The term "victim" is used throughout the law to refer to those who suffer a loss from criminal activity. There is no indication that Congress intended to distinguish between those whose loss was redressable under § 3651 and those whose loss was redressable under §§ 3579 and 3580. See United States v. Hussong, 778 F.2d 567, 569-70 (10th Cir. 1985) (defining "aggrieved person" broadly to include indirect victims).

Courts have, however, expanded the class of persons entitled to restitution based on the language of the statute and the intent of the legislation. Section 3579 differs markedly from § 3651 in that the latter specifies that only those who have suffered "losses caused by the offense for which conviction was had" may be entitled to restitution. Courts have interpreted this language narrowly and restricted the class of those entitled to restitution under § 3651 solely to those persons who were victims of the offenses for which defendant was convicted. United States v. Elkin, 731 F.2d 1005, 1013 (2d Cir.), cert. denied, 469 U.S. 822, 105 S.Ct. 97, 83 L.Ed.2d 43 (1984); United States v. Johnson, 700 F.2d 699, 701 (11th Cir. 1983); Fiore v. United States, 696 F.2d 205, 209-210 (2d Cir. 1982). While some courts and commentators have noted that elimination of the "offense of conviction language" would enlarge the class who would be entitled to restitution, see, e.g., "Restitution in the Criminal Process: Procedures for Fixing the Offender's Liability," 93 Yale L.J. 505, 507, 509, 514-16 (1984); United States v. Allison, 599 F. Supp. 958, 959-60 (N.D.Ala.), cert. denied, 471 U.S. 1117, 105 S.Ct. 2362, 86 L.Ed.2d 262 (1985), the majority of courts have not relied on this distinction and have, in fact, read the requirement into the statute. United States v. Barnette, 800 F.2d 1558, 1571 (11th Cir. 1986); United States v. Mounts, 793 F.2d 125, 127 (6th Cir. 1986); United States v. Durham, 755 F.2d 511, 512 (6th Cir. 1985). Nevertheless, those courts which have read the requirement into the statute or who have ignored the language altogether have compensated by broadly defining the class of victims which are cognizable under a particular offense. The term "victim" covers any "person who suffered as a result of the defendant's actions that surrounded the commission of the offense, regardless of whether the actions are elements of the offense charged." Durham, 755 F.2d at 513 (ordering restitution to the insurer of an automobile destroyed by arson during commission of a bank robbery even though defendant was not charged with arson). In Mounts, the court extended the class to those who suffered a loss as part of an "uninterrupted series of events surrounding [the defendant's] criminal activity." 793 F.2d at 128 (ordering restitution to owner of car which was stolen to facilitate escape from burglary where explosives were used by convicted felon in violation of 18 U.S.C. § 842(i)(1)); see generally, Spinney, 795 F.2d at 1417 ("A restitution order is authorized if the defendant created the circumstances under which the harm or loss occurred."); United States v. Ruffen, 780 F.2d 1493, 1496 (9th Cir. 1986) (construing "any victim" to include governmental agencies).

Courts which have adopted this approach have placed primary reliance on the statutory language that any victim may recover losses which are the result of an offense. See, e.g., Durham, 755 F.2d at 513.

Given this broad definition, claimants' losses to the extent they represent penalties and interest occurring after January 1, 1983, are recoverable. Defendant's filing false K-1 forms and the corresponding false representations as to deduction entitlement were part of the violation of which defendant stands convicted. The limited partners eventually became liable to the Internal Revenue Service for the resulting improper deductions plus any interest and penalties assessed thereon. The resulting tax penalties and interest would not have been incurred but for defendant's conduct. The same rationale is not applicable, however, to the investors' liability for their tax deficiencies nor their initial investments. The partners invested to reap profit and to shelter taxes. These investments were not guaranteed. Each partner accepted the risk that he might lose money rather than make money either because of adverse economic factors or business judgment on the part of management. Fraud on the part of defendant, directed toward the investor, was not an element of the charge on which defendant has been convicted. Accordingly, defendant cannot have been deemed to stand convicted of fraud as to the investment, that is the risk assumed by the investors. It is not proper to order restitution beyond that caused by the conduct on which the conviction is premised. Defendant's conduct which violated the tax laws does not embrace the additional elements of fraud in the inducement of the investment. The loss of the investment cannot be said to have resulted from that limited conduct of which defendant here stands convicted and restitution therefor would be improper. Nor are claimants entitled to restitution for the amount of their back taxes.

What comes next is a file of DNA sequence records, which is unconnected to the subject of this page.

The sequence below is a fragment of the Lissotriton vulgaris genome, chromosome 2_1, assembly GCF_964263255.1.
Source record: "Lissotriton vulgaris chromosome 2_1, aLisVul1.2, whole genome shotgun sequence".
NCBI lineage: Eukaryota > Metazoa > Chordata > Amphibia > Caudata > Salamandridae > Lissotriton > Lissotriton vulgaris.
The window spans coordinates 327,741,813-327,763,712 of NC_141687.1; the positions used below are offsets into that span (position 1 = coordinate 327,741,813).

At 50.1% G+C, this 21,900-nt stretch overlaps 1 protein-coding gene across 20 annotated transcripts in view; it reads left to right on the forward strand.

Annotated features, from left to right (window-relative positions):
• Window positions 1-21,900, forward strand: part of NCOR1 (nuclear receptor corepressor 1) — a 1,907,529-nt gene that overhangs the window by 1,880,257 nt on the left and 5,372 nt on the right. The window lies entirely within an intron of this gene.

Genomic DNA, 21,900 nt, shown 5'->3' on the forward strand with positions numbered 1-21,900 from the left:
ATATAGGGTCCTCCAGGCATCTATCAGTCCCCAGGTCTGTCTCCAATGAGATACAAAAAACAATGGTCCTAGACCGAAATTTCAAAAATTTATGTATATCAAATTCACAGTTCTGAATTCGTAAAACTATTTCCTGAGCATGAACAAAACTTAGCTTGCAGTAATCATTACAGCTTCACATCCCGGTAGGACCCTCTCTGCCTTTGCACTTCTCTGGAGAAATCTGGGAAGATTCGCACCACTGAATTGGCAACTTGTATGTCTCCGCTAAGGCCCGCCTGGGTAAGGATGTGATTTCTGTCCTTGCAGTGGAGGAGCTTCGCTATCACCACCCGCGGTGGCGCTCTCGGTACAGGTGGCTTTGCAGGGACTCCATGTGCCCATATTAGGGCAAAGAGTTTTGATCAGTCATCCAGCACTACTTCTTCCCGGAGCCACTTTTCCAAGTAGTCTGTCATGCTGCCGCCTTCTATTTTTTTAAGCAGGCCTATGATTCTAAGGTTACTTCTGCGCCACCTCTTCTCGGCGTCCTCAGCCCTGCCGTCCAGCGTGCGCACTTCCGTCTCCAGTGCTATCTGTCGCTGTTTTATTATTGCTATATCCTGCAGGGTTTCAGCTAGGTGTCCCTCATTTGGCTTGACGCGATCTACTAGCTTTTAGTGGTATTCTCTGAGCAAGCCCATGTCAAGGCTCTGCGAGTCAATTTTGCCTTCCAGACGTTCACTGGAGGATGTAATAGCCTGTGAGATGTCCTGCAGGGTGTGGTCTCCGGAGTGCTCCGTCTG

Congress also recognized that to the extent an order of restitution would unnecessarily "complicate or prolong the sentencing process," such need not be ordered. 18 U.S.C. § 3579(d).

All that defendant has here been convicted of is conduct which was adversely directed to the government and its tax collection responsibility. Claimants' investments were like any other attempted tax shelter investments — deductions are allowed only to the extent authorized by the Internal Revenue Code. Even if defendant had not violated 26 U.S.C. § 7206, claimants would not be entitled to the deductions they took. Although defendant's violation of the statute may have increased claimants' tax liability in the form of penalties and interest for which they are entitled to restitution, but it did not create their underlying tax liability. That was created by the limits on deductions imposed by Congress. Their tax liability stems from the tax code. Claimants are only entitled to restitution for losses resulting from defendant's offense and the facts surrounding that offense; they are not entitled to restitution for results that are either too remote or not caused by that offense. United States v. Kenney, 789 F.2d 783, 784 (9th Cir. 1986); United States v. Tyler, 767 F.2d 1350, 1351 (9th Cir. 1985); United States v. Kuna, 760 F.2d 813, 820 (7th Cir. 1985); United States v. Forzese, 756 F.2d 217, 222 (1st Cir. 1985); United States v. Tiler, 602 F.2d 30, 33 (2d Cir. 1979). Accordingly, claimants are entitled to restitution for losses incurred in the form of penalties and interest. Claimants' claims for restitution for losses of their investments and for their increased tax liability caused by denial of deductions taken are denied.